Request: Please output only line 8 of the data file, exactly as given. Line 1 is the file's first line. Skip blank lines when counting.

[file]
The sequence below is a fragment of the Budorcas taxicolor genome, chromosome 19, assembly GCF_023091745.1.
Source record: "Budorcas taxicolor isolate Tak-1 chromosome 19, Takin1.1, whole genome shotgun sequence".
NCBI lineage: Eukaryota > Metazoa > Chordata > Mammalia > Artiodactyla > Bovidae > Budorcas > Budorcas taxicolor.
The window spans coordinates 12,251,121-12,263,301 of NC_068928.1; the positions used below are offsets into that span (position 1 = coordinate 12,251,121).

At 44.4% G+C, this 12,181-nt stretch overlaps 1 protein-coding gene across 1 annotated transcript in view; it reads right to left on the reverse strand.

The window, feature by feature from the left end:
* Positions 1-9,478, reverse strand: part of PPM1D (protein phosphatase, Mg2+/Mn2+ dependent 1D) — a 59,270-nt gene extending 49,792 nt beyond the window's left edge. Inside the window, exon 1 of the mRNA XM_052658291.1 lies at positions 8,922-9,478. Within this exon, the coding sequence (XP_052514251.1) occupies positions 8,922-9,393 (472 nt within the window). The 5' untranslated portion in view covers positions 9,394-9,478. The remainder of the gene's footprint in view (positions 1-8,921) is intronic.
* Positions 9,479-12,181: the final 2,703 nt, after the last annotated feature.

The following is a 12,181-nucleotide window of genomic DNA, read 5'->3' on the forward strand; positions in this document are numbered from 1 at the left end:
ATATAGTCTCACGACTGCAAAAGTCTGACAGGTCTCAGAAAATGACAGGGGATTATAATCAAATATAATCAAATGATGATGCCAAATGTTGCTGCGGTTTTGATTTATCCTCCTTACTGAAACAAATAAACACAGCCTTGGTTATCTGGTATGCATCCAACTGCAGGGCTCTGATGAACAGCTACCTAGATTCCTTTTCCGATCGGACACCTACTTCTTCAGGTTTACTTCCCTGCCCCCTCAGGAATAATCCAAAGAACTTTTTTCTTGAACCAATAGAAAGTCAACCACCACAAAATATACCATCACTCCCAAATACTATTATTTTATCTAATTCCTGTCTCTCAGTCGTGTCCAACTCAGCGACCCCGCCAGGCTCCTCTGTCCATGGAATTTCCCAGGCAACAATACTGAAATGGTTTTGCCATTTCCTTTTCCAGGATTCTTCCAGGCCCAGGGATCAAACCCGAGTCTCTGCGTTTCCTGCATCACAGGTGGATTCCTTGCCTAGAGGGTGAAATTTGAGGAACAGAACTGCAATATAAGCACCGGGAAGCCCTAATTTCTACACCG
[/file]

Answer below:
* Positions 9,479-12,181: the final 2,703 nt, after the last annotated feature.